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April 2008
Run, Fatboy, Run

By Melissa Walters



Distributor: The Weinstein Company
Director: Wong Kar Wai
Screenwriter: Wong Kar Wai, Lawrence Block
Starring: Norah Jones, Jude Law, David Strathairn, Rachel Weisz, Natalie Portman


When Elizabeth (Norah Jones) learns from local diner owner Jeremy (Jude Law) that her boyfriend is cheating on her, she does the predictable; she gets angry, wallows in self-pity and leaves New York to embark on a bus trip to self-discovery. First stop, Memphis where Elizabeth takes a job as a waitress and befriends an alcoholic police officer (David Strathairn) estranged from his cheating wife (Rachel Weisz). After observing the tragedy that becomes their life unfold, Elizabeth packs up again to find herself in Nevada. There she takes a job in a casino and encounters Leslie (Natalie Portman), a compulsive gambler determined to change her downward luck. Leslie persuades Elizabeth to contribute her hard earned savings in exchange for the promise of greater return, including a brand new jaguar, a proposition that naïve Elizabeth cannot turn down. After her journey with Leslie comes to an abrupt finish, Elizabeth is inspired to return to New York and reunite with Jeremy, with whom she continued to correspond by postcard and whose own relationship met an untimely end.

A story about love and self revelation, director Kar Wai Wong’s first English language film is visually moody and dark. Cinematographer Darius Khnondji’s created the effect with blurred images and slow motion sequences. However prolonged dialogue in the café and in bars made the film feel like a theatre production with limited sets.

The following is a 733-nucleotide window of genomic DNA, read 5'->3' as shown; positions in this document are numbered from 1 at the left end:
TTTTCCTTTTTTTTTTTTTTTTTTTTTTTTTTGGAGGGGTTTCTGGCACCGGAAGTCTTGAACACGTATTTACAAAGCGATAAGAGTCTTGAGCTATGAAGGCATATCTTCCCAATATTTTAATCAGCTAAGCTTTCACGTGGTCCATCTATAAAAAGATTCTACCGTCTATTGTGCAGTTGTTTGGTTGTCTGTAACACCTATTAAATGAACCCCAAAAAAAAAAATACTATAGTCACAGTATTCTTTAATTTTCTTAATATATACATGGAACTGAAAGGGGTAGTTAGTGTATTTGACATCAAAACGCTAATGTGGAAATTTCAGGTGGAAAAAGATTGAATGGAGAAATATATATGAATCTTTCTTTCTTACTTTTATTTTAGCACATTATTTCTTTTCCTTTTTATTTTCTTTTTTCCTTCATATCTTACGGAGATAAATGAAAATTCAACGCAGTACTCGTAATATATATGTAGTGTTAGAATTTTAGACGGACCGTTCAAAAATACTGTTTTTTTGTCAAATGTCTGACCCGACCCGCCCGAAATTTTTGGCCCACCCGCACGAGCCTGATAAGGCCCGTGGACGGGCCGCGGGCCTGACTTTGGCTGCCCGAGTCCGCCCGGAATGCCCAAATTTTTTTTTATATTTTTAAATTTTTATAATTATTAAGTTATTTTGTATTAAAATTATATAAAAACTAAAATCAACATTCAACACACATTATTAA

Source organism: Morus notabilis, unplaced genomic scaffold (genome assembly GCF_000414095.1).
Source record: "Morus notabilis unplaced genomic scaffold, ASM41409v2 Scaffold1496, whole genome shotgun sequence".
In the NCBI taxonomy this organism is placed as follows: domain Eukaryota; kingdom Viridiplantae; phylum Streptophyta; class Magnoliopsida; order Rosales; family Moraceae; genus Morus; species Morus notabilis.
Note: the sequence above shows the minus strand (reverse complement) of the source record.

The film was not a vehicle for its impressive veteran cast to showcase their talent. The characters were poorly developed and felt one dimensional. Except for Natalie Portman, whose cherubic appearance makes her casting in emotionally troubled or morally questionable roles an interesting watch and Strathairn, whose portrayal as the distraught Arnie Copeland elicited compassion, the snapshots into the characters lives generated minimal interest. Nevertheless the character of Elizabeth was a successful choice for Norah Jones’ acting debut, her soulful spirit translated in film as effectively as in her music.

While those loyal to Wong will be relieved that he stayed true to the technique that made his foreign films, including In the Mood for Love, mainstream successes, it is not likely that this screenplay, co-written by Laurence Block, will endear Wong to a new English speaking fan base.